“You end up with blisters, but I should be OK because I’m wearing two pairs of gloves,” said Andreas Ohner, a 50-year-old volunteer who was born in the Vienna suburb of Baden bei Wien. Like many other volunteers, he regards the work at the cemetery also as a form of protest against Austria’s rising far-right government.
In May, a left-wing politician beat the presidential candidate of the far-right Freedom Party — whose critics accuse him of encouraging racism and the veneration of Nazism — by a minuscule 31,000-vote edge. But the vote was nullified amid irregularities, and a second election is scheduled for next month.
The success of the Waehringer initiative coincides with major progress in efforts to preserve Jewish cemeteries in Europe, especially in the eastern part of the continent, where they are particularly threatened by vandalism, theft and unregulated land usage.
In Ukraine, Poland, the Czech Republic, Belarus, Serbia and Moldova, a German-funded pilot program known as the European Jewish Cemeteries Initiative has preserved at least 70 graveyards since its launch in 2015 with an initial budget of $1.35 million. But even that initiative, which also engages local volunteers, is a minor one, considering the continent is dotted with thousands of Jewish cemeteries. Those graveyards, the Council of Europe said in 2012, are “probably” more at risk of abuse than any others.
Poland and Slovakia alone have more than 2,000 Jewish cemeteries between them, many of them in disrepair. Just the fencing for all of Poland’s 1,400 Jewish cemeteries would cost approximately $32 million, according to the country’s chief rabbi, Michael Schudrich.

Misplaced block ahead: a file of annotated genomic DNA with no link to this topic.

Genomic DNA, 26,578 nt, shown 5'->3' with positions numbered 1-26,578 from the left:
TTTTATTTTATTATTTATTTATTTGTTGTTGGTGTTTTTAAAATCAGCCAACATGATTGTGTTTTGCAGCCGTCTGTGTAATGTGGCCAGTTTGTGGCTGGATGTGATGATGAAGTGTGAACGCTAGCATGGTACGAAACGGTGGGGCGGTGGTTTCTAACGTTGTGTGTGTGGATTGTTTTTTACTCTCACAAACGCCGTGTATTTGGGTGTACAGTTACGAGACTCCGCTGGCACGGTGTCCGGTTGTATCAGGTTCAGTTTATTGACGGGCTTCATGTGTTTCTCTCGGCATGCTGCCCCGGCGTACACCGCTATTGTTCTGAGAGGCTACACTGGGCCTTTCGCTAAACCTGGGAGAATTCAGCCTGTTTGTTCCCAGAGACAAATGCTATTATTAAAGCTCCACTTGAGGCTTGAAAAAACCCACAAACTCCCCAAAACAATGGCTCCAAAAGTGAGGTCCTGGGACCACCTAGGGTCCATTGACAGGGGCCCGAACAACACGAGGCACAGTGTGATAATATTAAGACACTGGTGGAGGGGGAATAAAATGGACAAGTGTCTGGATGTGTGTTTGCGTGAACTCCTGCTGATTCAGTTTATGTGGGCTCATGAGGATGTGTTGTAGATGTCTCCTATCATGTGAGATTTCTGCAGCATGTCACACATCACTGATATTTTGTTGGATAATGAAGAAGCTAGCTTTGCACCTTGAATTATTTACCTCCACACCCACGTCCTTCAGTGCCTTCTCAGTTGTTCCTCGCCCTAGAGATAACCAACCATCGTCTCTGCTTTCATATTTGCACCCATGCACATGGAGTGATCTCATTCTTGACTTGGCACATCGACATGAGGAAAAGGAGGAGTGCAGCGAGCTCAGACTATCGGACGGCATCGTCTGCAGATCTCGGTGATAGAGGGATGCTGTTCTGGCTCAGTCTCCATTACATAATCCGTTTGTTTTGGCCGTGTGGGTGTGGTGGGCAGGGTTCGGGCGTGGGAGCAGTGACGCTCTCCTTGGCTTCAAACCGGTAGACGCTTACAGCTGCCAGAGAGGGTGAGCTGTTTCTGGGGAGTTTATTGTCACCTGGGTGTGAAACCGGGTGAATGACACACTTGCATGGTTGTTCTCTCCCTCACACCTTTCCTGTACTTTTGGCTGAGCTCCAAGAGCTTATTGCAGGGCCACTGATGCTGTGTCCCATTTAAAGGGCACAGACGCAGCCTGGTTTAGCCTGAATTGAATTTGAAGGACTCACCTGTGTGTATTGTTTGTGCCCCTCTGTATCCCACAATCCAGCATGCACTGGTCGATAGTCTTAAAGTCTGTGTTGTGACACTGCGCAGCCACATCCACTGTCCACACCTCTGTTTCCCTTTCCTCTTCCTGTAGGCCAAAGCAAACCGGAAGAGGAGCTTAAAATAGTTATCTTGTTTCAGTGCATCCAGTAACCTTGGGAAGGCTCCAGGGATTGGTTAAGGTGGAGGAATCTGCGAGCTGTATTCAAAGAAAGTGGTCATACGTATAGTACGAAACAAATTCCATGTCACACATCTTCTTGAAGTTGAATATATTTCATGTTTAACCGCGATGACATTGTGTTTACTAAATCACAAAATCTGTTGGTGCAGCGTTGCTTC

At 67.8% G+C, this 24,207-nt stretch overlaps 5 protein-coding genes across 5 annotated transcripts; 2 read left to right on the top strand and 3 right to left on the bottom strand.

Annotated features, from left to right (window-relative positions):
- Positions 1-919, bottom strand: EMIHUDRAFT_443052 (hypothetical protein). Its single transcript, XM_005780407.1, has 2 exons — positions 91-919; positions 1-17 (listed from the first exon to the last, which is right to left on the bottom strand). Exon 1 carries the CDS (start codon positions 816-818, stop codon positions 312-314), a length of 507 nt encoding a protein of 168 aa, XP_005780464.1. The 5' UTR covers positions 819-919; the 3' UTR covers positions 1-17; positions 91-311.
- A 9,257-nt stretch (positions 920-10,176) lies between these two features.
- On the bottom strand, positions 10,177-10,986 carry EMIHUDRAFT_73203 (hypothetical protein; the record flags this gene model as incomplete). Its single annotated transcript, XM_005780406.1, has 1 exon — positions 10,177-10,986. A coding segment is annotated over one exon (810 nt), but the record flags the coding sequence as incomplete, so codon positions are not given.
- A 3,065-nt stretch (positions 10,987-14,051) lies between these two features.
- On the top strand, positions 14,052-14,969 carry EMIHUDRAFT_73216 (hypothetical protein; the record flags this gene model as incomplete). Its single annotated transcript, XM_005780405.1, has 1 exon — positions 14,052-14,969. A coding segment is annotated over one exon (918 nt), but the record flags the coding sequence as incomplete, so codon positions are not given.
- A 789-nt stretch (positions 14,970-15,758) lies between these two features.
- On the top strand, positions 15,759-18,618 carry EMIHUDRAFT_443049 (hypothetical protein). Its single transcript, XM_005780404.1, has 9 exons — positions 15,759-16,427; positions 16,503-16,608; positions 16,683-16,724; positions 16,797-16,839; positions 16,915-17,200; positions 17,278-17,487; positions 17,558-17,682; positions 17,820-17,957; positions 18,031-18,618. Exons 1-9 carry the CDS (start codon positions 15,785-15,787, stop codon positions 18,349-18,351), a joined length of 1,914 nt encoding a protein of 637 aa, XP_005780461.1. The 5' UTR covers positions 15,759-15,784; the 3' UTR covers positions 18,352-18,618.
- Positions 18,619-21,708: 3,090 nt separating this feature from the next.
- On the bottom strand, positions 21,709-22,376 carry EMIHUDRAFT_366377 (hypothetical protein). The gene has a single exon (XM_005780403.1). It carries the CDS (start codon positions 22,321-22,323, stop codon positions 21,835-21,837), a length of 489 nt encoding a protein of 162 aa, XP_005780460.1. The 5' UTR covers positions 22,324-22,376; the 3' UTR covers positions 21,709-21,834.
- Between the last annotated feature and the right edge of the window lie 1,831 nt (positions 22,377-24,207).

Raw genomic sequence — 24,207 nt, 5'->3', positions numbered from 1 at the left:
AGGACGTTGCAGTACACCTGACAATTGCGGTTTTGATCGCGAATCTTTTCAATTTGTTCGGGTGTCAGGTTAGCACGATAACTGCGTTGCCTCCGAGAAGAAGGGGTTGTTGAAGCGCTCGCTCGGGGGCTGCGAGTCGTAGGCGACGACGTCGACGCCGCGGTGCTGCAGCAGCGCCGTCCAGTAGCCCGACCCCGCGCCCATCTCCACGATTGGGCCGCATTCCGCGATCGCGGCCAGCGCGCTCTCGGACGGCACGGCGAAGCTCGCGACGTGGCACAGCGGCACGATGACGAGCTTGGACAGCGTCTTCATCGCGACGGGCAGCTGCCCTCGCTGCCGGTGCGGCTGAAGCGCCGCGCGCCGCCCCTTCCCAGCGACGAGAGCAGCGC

To Walzer, though, who has spent hundreds upon hundreds of hours between the Waehringer Cemetery’s paths, the graveyard is much more than a pin on the European map of rescued cemeteries. The diversity of its headstones tells the history of Viennese Jewry, from its humble Sephardic origins — reflected in headstones that are little more than stone slabs — to the elaborate temple-shaped sepulchers favored by Reform Jews in the 19th century.
The graveyard also has darker stories, full of betrayal and cruelty, like the exhumation of 400 graves in 1942 by Vienna Natural History Museum researchers who handpicked the remains of prominent Jews in a bid to prove their crackpot race theories. The Nazi researchers were able to locate the bodies with the help of Benjamin Murmelstein, an Austrian rabbi who is controversial for his give-and-take negotiations with Nazis that led to the murder of some Jews and the rescue of others.
After the Holocaust, only 200 of those bodies were reburied in one of Vienna’s six other Jewish cemeteries. The remaining 200 bodies have never been found.
A final nasty twist came after World War II, when the City of Vienna refused to offer restitution for a half-acre that was torn off the cemetery and turned into public housing, with an attached parking lot, named for the Austrian-Jewish writer Arthur Schnitzler.
Still, even after the improvement achieved by Walzer and her team of volunteers, the Waehringer Cemetery is still in worse condition than some cemeteries in Central Europe’s poorer countries that, unlike Austria, were under communism.
“I can’t fully explain it, but it seems to me connected to a sort of an intellectual expulsion of Vienna’s Jews from recollection,” she said, “a collective amnesia that insulates many Austrians today from the flight or murder of 200,000 Jews.
“But I’m optimistic this will change the more we give back to people parts of their own history.”